It was at the start of the 1960s, that special stages appeared. The endurance element was still present, but on special stages only pure speed counted.

Overall rankings used an “indexed” method of calculation meaning a less powerful vehicle could sometimes beat a much more powerful one: in 1961 a Citroën ID19 driven by René Trautmann and Jean-Claude Ogier managed the best cumulative time, but only finished nineteenth.

In the middle of the 1960s, the “scratch” ranking came into force. The index had had its day, and now it was the team with the best time on the special stages and the least penalties which would win. This period also brought “factory” drivers: the era of “gentlemen drivers” was officially over.

So famous, it was the backdrop for a film

The 1969 film ‘Monte Carlo or Bust!’ the sequel to ‘Those Magnificent Men in their Flying Machines’, is set in the 1920s and is based on the Monte Carlo Rally, telling the story of an epic car rally across Europe that involves a lot of eccentric characters from all over the world who will stop at nothing to win

The film’s plot, according to Wikipedia, is as follows:

“In the 1920s, the Monte Carlo Rally attracts competitors from all over the world. Rivals from Britain, Italy, France and Germany find that their greatest competition comes from the United States in the form of Chester Schofield (Tony Curtis), who had won half of an automobile factory in a poker game with the late father of Sir Cuthbert Ware-Armitage (Terry-Thomas). Ware-Armitage has entered the race in a winner-take-all to exact revenge and win back the lost half of the company.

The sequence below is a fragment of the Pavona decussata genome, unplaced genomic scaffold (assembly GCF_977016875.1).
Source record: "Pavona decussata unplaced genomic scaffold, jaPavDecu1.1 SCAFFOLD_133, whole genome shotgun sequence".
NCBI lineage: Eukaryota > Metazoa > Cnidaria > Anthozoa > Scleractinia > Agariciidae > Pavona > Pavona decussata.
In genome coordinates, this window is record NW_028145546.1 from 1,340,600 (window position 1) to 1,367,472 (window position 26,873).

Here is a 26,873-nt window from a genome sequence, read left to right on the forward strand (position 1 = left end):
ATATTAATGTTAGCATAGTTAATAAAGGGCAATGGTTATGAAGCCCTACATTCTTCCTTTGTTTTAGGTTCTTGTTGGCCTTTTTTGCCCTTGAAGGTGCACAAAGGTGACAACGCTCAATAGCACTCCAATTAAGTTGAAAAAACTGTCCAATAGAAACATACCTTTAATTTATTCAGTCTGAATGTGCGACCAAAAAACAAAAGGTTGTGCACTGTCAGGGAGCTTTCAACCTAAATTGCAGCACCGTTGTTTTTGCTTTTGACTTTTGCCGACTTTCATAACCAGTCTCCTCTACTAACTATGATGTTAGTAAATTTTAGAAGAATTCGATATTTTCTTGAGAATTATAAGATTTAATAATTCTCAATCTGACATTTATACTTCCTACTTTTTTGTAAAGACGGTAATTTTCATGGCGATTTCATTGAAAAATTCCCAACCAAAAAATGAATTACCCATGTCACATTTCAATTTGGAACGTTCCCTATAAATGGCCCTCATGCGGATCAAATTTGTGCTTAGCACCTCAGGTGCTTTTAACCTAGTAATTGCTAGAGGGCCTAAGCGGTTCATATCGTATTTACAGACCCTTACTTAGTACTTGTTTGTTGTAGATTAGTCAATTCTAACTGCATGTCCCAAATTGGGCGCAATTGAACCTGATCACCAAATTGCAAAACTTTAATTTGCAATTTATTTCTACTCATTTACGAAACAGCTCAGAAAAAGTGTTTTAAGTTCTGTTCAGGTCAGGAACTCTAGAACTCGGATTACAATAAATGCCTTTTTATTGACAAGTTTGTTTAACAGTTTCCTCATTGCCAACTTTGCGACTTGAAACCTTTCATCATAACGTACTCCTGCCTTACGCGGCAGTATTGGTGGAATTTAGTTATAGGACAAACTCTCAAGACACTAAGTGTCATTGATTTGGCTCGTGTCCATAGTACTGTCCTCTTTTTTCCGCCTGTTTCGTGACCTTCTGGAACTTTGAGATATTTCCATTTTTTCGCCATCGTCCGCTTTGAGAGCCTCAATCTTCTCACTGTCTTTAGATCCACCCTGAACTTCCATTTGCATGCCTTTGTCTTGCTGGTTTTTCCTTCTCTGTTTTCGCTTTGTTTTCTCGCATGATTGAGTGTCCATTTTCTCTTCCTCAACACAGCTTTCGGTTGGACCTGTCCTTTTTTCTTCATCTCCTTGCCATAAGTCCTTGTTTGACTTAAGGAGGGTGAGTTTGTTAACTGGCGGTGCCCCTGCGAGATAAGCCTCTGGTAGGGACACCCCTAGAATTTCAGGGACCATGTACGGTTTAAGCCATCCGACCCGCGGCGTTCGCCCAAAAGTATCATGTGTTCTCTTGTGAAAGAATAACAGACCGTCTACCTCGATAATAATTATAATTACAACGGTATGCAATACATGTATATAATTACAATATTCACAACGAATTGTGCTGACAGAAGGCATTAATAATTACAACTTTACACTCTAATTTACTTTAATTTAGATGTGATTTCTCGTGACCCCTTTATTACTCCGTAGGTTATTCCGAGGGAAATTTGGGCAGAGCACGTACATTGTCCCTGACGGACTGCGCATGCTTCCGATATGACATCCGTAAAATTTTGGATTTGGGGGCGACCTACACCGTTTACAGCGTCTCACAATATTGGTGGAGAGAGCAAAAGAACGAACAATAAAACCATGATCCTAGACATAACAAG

“The international cast of characters appear to mirror their national foibles. British Army officers Maj. Digby Dawlish (Peter Cook) and Lieut. Kit Barrington (Dudley Moore), who have entered to preserve the honour of the British Empire, drive an outlandish vehicle festooned with odd inventions. Italian policemen Angelo Pincelli (Walter Chiari) and Marcello Agosti (Lando Buzzanca) seem to be more interested in chasing three French women, led by Doctor Marie-Claude (Mireille Darc). The German entry from overbearing Willi Schickel (Gert Fröbe) and Otto Schwartz (Peer Schmidt) turn out to be convicts, driving with stolen gems on board.

“As the race begins, the contestants find that not only are they in a 1,500-mile battle with each other, but dangerous roads and the elements including a massive avalanche, are just as formidable. Chester and his new co-driver, Betty (Susan Hampshire) end up duelling with Cuthbert. Various misfortunes plague each of the contestants, with Cuthbert, poised to win, being disqualified for cheating, the British Army team blowing up, the Germans being arrested and Chester falling asleep at the wheel. In the end, the Italians are declared the winners and share their winnings with the French women’s team to help people injured in the snow slide. Chester does eventually cross the finish line, albeit due to Betty and some others pushing his car.”

If you like comedies, albeit a 1960s film, this is definitely worth seeing.